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Opinion :Sinatou Saka « Ensuring accessibility and digital inclusive browsing»

Without the appropriation of new digital concepts, African data will continue to be sold off in the big market of digital economy.

By Abèdjè Sinatou Saka, journalist, co-founder of Idemi Africa

Launched in 2009, WhatsApp now has more than one billion users. A significant achievement to which Africa is by no means unrelated: Whatsapp is the most used mobile application on the continent and its growth is exponential according to the monthly magazine Jeune Afrique.

At the end of 2015, WhatsApp accounted for 11% of mobile traffic in sub-Saharan Africa, twice as much as Facebook and 2.5 times more than YouTube, according to a survey by Sandvine. Even better: the application showed a growth of 50% in this area between the end of 2014 and the end of 2015. 

To reach these exceptional figures, WhatsApp has indeed been able to offer its users features that perfectly match their needs: voice notes and calls that do not require a large internet connection. 

The voice notes feature is certainly the most popular on the continent because many people who can’t read or write can send voice messages to their loved ones, especially abroad, at a lower cost or discuss in groups.

But the love affair between WhatsApp and Africans waned when in January 2021, WhatsApp gave its nearly two billion users a month to agree to new terms of use that allow it to share more data with Facebook, or risk losing access to their accounts. 

South African authorities have said they are opposed to the mobile messaging platform’s plans to change its privacy policy, but the truth is that most WhatsApp users on the continent have never heard of this news because they do not understand French, English or the communication languages of Silicon Valley companies.

Faced with the massive use of social media on the continent by populations that speak only African languages, and failing to encourage broader communication on the part of platforms, we must take charge and encourage the translation of privacy policy into African languages.

“Without the appropriation of these new digital concepts, African data will not have any more value and will continue to be sold off on the big market of the digital economy”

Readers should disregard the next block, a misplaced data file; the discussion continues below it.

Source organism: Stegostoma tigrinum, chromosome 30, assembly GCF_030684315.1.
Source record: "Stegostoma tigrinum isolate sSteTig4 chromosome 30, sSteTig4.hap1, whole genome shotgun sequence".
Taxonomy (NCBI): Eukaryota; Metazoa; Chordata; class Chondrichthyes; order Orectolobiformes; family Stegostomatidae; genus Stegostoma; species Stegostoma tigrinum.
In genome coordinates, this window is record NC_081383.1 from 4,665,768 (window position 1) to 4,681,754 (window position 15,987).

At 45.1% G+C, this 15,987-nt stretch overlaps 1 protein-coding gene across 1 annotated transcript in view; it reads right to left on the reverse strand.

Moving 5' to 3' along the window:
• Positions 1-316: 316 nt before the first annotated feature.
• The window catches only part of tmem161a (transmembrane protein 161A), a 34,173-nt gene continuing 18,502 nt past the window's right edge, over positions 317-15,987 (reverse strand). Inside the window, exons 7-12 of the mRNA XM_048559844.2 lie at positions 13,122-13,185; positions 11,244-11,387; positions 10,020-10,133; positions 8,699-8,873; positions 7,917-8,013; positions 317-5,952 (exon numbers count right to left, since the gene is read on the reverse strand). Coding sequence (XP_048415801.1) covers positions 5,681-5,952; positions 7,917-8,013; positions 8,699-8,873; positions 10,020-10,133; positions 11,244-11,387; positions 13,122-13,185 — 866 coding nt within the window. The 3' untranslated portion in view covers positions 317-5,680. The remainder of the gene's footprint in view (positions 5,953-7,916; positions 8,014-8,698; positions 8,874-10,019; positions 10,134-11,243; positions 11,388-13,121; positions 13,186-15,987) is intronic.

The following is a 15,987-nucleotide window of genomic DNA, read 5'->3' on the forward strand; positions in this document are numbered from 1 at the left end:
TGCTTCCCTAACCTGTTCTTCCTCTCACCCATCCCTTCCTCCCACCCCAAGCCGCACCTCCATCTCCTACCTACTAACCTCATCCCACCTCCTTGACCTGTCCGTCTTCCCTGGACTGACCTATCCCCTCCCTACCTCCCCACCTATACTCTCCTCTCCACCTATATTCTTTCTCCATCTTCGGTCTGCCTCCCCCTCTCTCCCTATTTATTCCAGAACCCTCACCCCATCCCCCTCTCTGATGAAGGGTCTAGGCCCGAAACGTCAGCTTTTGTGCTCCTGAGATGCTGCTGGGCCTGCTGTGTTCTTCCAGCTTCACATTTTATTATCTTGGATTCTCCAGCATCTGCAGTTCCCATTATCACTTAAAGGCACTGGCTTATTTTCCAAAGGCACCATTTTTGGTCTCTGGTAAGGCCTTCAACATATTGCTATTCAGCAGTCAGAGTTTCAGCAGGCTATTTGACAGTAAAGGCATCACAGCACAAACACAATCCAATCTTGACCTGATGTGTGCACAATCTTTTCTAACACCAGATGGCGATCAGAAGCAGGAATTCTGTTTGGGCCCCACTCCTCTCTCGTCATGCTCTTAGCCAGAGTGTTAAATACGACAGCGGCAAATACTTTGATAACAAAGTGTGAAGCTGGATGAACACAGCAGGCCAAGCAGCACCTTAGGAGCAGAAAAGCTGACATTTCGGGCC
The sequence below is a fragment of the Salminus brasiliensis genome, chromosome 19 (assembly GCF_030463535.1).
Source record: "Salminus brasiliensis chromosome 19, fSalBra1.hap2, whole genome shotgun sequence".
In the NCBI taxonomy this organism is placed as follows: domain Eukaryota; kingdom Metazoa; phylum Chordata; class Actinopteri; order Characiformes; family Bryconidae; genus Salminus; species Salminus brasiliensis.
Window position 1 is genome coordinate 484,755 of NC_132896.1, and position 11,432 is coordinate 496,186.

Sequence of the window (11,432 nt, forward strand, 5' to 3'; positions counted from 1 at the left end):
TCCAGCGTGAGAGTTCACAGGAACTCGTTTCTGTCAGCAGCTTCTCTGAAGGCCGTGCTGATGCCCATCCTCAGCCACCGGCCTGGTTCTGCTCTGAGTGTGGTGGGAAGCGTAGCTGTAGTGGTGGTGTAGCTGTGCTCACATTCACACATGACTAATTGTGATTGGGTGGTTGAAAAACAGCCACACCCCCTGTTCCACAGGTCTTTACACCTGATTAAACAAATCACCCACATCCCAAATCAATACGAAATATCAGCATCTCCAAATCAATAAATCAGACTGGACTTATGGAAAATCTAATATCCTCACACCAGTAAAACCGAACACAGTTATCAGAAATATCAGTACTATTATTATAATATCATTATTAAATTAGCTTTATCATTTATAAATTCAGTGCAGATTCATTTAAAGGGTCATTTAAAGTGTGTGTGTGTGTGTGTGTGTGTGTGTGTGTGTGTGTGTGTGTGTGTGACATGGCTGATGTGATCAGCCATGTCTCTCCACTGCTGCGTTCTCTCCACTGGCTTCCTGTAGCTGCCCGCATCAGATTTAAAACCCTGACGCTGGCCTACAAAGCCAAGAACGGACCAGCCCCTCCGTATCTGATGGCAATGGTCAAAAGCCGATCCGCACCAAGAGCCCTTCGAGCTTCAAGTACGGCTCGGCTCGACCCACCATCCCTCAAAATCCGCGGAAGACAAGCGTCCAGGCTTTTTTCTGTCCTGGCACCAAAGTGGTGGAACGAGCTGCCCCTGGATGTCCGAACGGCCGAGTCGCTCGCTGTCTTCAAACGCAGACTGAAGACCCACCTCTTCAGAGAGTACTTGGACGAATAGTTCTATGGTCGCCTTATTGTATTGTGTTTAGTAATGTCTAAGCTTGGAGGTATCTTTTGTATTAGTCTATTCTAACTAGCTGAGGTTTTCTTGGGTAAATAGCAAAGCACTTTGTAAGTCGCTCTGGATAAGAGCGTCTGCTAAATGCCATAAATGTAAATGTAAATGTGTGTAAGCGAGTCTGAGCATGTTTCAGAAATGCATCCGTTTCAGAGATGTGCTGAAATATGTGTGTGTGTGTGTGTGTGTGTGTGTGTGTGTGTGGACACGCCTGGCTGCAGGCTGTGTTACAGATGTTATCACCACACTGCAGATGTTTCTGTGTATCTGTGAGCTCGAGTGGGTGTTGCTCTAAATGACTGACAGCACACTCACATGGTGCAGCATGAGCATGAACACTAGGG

Without the appropriation of these new digital concepts, African data will not have any more value and will continue to be sold off on the big market of the digital economy.

However, if there is a precious and rare asset in our information society, it is personal data. This data is at the heart of the GAFAM business model, which manipulates, analyzes and stores it for immediate or subsequent use. This is away from the involvement, let alone the consent, of the people concerned.

Obviously, to raise people’s awareness, we will have to invent together new words like “cookies”, “confidentiality”, “intellectual property”, “hypertext links” or “personal data” in Yoruba, Bariba or Hausa. However, this work will allow us to enrich digital knowledge, to develop the digital sovereignty of a continent thanks to the populations who invent innovative rules of respect for privacy on the internet and regain power over their data.

At Idemi Africa, we regularly organize workshops to translate digital words from web 2.0 into African languages. These workshops, rich in creativity, are an opportunity for us to familiarize Internet users with African languages, to translate simple and common terms of our digital life like “newsfeed” and therefore encourage Africans to speak their languages on social media.

The second step is to create specific groups for more technical translations and then to have these new words adopted in local media or popular whatsapp groups.

In the age of numerous and indispensable virtual exchanges, there is undeniably a large amount of content to be produced in the future on the African continent to include everyone. This is the condition to guarantee accessibility and digital inclusive browsing. 

*Journalist, Abèdjè Sinatou Saka is co-founder of the Idemi Africa collective

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